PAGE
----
It’s the first time in 20 years its been changed – the army says the tests are now harder.

According to an army spokesperson, “These new physical fitness standards are objective, measurable, role-related and gender-free to ensure Army personnel have the physical capability to meet the necessary force preparation and operational requirements.”

Physical Employment Standards (PES)  will be incorporated into a new structured suite of Army Role Fitness Tests in 2019 – a series of tests to assess whether personnel are fit for a specific role. The new tests aim to replicate combat scenarios by mimicking real-life tasks. Tests will include casualty extraction from a vehicle, repeated lift and carry and fire and manoeuvre. The standards are based on detailed analysis of roles, with the scientific research being conducted by the University of Chichester.

Under the new system soldiers will have to do a 4km march carrying 40kg of equipment in less than 40 minutes, followed by a 2km march carrying 25kg of equipment in under 15 minutes. Soldiers will then have to complete a fire and move exercise in less than five minutes, followed by a 20m drag of a 110kg weight.

They will then have to carry two water cans weighing 22kg each over 240m in under four minutes, followed by lifting a 70kg weight and holding it for three seconds. Finally soldiers will have to carry bags weighing 20kg 20 times over a distance of 30m.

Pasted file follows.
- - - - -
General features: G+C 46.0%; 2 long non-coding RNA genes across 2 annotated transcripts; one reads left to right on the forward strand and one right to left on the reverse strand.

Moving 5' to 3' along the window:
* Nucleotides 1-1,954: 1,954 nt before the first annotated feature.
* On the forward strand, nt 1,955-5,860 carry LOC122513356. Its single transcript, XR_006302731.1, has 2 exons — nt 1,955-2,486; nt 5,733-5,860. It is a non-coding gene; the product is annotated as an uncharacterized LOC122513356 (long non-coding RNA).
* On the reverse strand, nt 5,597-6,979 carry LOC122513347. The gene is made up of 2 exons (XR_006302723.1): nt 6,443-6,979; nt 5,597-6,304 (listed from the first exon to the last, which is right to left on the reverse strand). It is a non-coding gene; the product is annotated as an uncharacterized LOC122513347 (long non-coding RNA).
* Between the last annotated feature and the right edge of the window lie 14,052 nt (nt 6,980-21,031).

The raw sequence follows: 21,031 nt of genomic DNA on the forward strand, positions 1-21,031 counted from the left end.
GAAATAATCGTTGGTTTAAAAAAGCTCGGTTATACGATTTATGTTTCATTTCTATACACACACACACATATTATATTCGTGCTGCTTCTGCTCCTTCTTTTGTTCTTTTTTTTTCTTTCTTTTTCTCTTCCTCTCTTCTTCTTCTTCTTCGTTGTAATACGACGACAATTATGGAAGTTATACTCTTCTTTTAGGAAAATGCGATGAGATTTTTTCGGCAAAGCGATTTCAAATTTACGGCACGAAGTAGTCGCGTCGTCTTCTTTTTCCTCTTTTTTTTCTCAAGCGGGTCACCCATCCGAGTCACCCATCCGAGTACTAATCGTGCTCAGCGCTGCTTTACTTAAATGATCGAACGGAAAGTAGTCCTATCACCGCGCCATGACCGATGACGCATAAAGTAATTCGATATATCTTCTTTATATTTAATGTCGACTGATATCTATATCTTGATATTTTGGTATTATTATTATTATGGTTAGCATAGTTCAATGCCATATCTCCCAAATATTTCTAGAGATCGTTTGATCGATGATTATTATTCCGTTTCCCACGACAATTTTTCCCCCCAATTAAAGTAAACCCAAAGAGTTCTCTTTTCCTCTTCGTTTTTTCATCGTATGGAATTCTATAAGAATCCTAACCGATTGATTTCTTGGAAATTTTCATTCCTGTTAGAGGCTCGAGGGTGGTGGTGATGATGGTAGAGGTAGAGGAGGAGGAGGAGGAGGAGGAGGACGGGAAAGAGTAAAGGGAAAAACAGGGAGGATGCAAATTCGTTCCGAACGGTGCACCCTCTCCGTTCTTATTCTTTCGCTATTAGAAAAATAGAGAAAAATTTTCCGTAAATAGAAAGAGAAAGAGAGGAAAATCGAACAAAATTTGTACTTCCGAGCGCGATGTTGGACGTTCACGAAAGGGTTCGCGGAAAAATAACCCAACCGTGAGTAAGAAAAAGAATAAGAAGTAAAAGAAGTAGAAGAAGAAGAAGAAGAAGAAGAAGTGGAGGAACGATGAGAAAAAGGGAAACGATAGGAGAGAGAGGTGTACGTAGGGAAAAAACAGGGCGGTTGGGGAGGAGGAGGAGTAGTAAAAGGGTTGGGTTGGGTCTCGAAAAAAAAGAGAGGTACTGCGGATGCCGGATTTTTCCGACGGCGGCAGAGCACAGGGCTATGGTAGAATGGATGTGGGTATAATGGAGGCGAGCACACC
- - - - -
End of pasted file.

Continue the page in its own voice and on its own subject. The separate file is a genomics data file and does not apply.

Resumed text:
Why change now? Well, three years ago, statistics released under Freedom of Information rules revealed more than 2,400 forces personnel had failed their annual fitness test, including 7.5 per cent of the Army. Figures also showed that almost 10,000 forces personnel had a body mass index of more than 30, officially classing them as obese.

Unlike the PFA, the new fitness testing regime will not make allowances for someone’s gender or age.

Announcing the new tests earlier this month, Field Army Sergeant Major Gavin Paton said: ‘I don’t care if you are a man or a woman. I don’t care what you do, and the enemy doesn’t either.’


Sources: / news